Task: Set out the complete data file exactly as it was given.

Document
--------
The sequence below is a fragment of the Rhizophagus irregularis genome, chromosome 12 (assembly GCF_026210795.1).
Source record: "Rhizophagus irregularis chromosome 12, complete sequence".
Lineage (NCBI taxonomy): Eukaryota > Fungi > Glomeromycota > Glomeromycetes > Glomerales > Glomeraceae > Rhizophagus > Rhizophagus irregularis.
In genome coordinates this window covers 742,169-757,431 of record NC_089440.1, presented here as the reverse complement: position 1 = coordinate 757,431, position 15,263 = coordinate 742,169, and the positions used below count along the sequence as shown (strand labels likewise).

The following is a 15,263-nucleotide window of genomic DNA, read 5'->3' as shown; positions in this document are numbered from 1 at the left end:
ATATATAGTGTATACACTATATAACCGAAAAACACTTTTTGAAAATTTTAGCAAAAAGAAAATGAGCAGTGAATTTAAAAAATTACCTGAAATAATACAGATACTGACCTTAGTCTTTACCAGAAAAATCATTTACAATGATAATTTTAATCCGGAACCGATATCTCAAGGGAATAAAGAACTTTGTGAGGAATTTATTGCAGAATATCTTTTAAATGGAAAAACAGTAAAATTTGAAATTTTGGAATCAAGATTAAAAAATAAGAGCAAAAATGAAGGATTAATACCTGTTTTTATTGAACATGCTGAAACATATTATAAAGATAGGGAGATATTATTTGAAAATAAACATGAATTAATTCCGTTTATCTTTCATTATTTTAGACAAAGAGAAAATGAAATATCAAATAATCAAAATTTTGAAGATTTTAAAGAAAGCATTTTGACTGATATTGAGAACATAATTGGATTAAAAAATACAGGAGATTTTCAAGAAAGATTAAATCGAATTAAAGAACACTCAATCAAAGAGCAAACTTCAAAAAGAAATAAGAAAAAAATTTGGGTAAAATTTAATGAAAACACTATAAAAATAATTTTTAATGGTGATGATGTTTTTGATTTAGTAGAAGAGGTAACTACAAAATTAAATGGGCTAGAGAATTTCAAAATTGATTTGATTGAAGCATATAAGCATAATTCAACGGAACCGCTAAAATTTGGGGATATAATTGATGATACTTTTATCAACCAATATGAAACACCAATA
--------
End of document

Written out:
The sequence below is a fragment of the Rhizophagus irregularis genome, chromosome 12 (assembly GCF_026210795.1).
Source record: "Rhizophagus irregularis chromosome 12, complete sequence".
Lineage (NCBI taxonomy): Eukaryota > Fungi > Glomeromycota > Glomeromycetes > Glomerales > Glomeraceae > Rhizophagus > Rhizophagus irregularis.
In genome coordinates this window covers 742,169-757,431 of record NC_089440.1, presented here as the reverse complement: position 1 = coordinate 757,431, position 15,263 = coordinate 742,169, and the positions used below count along the sequence as shown (strand labels likewise).

The following is a 15,263-nucleotide window of genomic DNA, read 5'->3' as shown; positions in this document are numbered from 1 at the left end:
ATATATAGTGTATACACTATATAACCGAAAAACACTTTTTGAAAATTTTAGCAAAAAGAAAATGAGCAGTGAATTTAAAAAATTACCTGAAATAATACAGATACTGACCTTAGTCTTTACCAGAAAAATCATTTACAATGATAATTTTAATCCGGAACCGATATCTCAAGGGAATAAAGAACTTTGTGAGGAATTTATTGCAGAATATCTTTTAAATGGAAAAACAGTAAAATTTGAAATTTTGGAATCAAGATTAAAAAATAAGAGCAAAAATGAAGGATTAATACCTGTTTTTATTGAACATGCTGAAACATATTATAAAGATAGGGAGATATTATTTGAAAATAAACATGAATTAATTCCGTTTATCTTTCATTATTTTAGACAAAGAGAAAATGAAATATCAAATAATCAAAATTTTGAAGATTTTAAAGAAAGCATTTTGACTGATATTGAGAACATAATTGGATTAAAAAATACAGGAGATTTTCAAGAAAGATTAAATCGAATTAAAGAACACTCAATCAAAGAGCAAACTTCAAAAAGAAATAAGAAAAAAATTTGGGTAAAATTTAATGAAAACACTATAAAAATAATTTTTAATGGTGATGATGTTTTTGATTTAGTAGAAGAGGTAACTACAAAATTAAATGGGCTAGAGAATTTCAAAATTGATTTGATTGAAGCATATAAGCATAATTCAACGGAACCGCTAAAATTTGGGGATATAATTGATGATACTTTTATCAACCAATATGAAACACCAATA